Anna Schuhbauer

Country: Canada 

Anna Schuhbauer is a PhD candidate with the Fisheries Economic Research Unit, Fisheries Centre, at the University of British Columbia in Vancouver, Canada. Anna’s career as a fisheries scientist started with the German Fisheries Department in Hamburg in 2002. She has worked in northern Peru, finished her MSc at the University of Bremen in Germany, moved on to work in the Falkland Islands Fisheries Department and then in the Charles Darwin Foundation on the Galapagos Islands. Anna has published her work in peer reviewed journals such as Marine Biology and Fisheries Research. After her work in Galapagos, which focussed mainly on the ecological aspects of fisheries, she decided to study global fisheries economics, focussing on small-scale fisheries and their economic viability. Her PhD is funded by TBTI and her research work is part of the TBTI “Economic Viability” research cluster.

The term economic viability, in general, refers to performance measures of an economic system such as financial performance, cash flow or simply profit. Anna’s work on this issue started with finding a clear description of economic viability for small-scale fisheries, which led to her defining economic viability as the net benefit to society from small-scale fisheries over time. Anna is leading the development of an indicator-based framework for assessing economic viability of small-scale fisheries. Her research is being carried out on a global scale with the goal of further understanding economic viability of small-scale fisheries worldwide. The framework is being developed in a way that would allow it to be applied at smaller scales including at the local level. She is also focusing on the socio-economic aspects of small-scale fisheries and how they, along with the economic aspects, shape the economic viability of these fisheries.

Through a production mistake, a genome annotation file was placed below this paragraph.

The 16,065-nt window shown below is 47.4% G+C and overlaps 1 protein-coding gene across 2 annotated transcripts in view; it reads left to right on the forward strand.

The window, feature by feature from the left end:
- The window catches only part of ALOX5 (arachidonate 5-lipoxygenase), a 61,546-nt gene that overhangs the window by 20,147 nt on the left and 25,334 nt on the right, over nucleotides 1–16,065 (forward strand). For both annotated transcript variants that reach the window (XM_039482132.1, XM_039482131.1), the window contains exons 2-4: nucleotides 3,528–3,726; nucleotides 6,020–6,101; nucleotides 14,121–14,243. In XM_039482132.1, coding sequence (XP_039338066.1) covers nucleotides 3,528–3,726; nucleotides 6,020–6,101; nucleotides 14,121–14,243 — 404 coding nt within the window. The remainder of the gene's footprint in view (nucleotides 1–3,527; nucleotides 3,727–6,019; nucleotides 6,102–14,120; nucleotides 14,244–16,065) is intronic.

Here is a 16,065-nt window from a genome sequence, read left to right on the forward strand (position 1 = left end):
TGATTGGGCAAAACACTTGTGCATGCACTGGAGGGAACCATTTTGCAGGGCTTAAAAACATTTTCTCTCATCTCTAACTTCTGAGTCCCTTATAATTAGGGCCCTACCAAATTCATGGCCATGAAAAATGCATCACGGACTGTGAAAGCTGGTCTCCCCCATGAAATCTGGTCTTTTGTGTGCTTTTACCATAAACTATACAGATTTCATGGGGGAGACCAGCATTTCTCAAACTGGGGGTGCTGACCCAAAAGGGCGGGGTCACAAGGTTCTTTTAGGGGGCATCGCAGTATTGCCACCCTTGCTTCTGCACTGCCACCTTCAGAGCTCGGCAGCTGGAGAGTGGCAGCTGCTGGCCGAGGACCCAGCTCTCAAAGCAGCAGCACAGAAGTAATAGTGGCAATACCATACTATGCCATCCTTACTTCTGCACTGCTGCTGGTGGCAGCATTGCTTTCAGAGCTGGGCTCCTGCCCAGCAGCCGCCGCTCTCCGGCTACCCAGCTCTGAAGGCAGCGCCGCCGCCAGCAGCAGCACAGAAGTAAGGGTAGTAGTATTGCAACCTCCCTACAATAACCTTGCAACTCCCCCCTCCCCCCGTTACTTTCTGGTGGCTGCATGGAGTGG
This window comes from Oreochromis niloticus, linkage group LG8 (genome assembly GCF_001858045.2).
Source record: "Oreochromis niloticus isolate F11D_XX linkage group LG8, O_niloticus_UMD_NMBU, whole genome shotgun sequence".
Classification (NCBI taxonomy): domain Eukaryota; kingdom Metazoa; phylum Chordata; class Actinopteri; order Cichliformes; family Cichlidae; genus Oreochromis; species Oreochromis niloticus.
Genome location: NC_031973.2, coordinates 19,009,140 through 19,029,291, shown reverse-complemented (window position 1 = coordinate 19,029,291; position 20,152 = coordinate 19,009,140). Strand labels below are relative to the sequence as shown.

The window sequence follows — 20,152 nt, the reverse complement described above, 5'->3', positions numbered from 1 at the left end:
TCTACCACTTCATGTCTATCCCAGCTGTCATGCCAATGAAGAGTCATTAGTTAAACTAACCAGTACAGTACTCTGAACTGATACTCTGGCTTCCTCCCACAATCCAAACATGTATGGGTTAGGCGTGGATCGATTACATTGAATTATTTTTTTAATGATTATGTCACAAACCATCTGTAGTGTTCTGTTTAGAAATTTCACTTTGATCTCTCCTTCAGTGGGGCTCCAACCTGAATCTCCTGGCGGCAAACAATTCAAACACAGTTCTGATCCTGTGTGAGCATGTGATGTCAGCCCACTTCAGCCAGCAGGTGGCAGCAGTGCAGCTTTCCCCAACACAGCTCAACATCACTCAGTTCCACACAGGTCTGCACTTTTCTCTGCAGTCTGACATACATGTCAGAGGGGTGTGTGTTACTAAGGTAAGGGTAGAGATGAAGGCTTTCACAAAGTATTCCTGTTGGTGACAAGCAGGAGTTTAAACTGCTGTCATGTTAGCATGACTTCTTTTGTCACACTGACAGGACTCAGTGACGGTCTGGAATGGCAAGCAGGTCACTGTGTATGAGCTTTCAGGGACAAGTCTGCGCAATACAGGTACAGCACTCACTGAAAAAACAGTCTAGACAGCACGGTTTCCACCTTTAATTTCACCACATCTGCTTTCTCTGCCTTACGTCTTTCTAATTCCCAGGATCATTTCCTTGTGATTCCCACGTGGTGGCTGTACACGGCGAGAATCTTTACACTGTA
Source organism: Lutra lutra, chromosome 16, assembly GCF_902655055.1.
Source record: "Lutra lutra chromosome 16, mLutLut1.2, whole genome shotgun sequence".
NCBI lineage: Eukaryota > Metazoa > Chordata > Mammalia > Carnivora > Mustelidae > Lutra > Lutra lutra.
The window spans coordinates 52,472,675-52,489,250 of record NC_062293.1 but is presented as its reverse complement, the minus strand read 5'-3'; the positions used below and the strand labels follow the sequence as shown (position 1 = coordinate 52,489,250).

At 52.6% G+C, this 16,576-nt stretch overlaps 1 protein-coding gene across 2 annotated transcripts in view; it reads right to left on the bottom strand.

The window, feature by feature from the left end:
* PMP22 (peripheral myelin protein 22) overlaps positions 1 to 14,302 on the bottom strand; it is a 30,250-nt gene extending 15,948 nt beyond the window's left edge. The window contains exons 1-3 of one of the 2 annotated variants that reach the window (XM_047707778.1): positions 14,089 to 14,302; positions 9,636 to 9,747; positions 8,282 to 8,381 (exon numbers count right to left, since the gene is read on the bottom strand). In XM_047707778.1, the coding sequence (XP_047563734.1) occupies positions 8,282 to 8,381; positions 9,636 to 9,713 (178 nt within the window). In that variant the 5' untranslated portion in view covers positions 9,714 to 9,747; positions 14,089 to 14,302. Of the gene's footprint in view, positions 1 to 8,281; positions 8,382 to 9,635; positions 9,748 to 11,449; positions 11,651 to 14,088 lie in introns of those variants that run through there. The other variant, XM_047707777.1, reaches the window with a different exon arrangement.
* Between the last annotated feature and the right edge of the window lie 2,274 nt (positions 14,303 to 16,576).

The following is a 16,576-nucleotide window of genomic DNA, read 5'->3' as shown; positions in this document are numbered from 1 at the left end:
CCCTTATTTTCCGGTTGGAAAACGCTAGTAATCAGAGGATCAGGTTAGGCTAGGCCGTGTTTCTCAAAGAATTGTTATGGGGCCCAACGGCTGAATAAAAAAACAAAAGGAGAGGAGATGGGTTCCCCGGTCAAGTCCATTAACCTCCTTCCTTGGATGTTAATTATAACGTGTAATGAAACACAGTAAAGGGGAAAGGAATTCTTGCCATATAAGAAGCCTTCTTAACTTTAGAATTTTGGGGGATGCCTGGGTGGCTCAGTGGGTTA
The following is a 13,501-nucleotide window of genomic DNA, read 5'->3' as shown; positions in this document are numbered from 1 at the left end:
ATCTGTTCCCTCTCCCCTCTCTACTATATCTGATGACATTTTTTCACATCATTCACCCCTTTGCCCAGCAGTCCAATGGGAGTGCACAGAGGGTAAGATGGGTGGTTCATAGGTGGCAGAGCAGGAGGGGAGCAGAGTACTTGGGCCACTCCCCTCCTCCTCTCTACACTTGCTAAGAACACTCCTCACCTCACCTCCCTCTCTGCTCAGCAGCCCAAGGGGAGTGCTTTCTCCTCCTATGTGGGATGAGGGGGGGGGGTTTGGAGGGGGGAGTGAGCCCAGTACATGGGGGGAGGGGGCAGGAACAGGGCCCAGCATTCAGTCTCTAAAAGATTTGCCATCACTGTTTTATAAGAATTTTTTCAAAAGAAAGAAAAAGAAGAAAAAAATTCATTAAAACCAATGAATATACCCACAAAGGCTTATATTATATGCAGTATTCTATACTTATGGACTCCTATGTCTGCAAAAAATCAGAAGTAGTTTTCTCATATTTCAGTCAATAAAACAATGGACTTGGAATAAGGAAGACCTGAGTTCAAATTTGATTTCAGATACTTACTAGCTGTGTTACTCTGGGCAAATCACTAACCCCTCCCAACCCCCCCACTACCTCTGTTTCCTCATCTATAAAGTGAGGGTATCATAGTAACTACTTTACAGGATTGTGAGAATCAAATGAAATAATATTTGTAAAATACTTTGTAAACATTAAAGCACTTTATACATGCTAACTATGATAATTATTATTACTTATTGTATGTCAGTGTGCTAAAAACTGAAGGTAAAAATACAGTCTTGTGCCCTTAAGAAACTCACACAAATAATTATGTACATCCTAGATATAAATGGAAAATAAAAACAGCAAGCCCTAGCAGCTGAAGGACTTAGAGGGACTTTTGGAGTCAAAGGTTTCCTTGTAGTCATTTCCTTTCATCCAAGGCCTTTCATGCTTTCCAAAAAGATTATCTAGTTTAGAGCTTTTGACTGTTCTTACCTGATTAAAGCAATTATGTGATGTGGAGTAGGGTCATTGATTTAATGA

We asked Anna a couple of questions about her work and this is what she told us:

What are you currently working on within the context of SSF?

 AS: My PhD research is split into chapters, with the objective of better understanding and assessing economic viability of small-scale fisheries. I am currently focussing on estimating how much of the total subsidies that are provided to the fishing sector globally actually reach the small-scale fishing sector. We already know that some subsidies can be very harmful to fisheries, for example, capacity-enhancing subsidies can foster overexploitation especially for already overfished stocks. As small-scale fisheries often face marginalization from policy making and management procedures, understanding how subsidies really impact them is an important step towards assessing their long term survival or economic viability.

If you could single out one or two most significant factors for securing sustainability of SSF, what would these factors be?

AS: In my opinion, first the local governance structure within the fishing community needs to be functioning well, meaning that fishing people understand policies in place and how they affect their livelihoods, and that they are then given opportunities to get involved in policy and the management decision making process. Second, the fisheries need to be economically viable, in the sense that they should not be losing money while fishing and that net benefits from the fishery are fairly distributed within the fishing community.

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